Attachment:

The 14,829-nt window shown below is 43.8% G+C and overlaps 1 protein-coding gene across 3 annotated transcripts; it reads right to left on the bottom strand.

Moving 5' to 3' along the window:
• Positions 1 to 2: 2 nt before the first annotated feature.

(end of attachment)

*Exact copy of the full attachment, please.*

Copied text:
The 14,829-nt window shown below is 43.8% G+C and overlaps 1 protein-coding gene across 3 annotated transcripts; it reads right to left on the bottom strand.

Moving 5' to 3' along the window:
• Positions 1 to 2: 2 nt before the first annotated feature.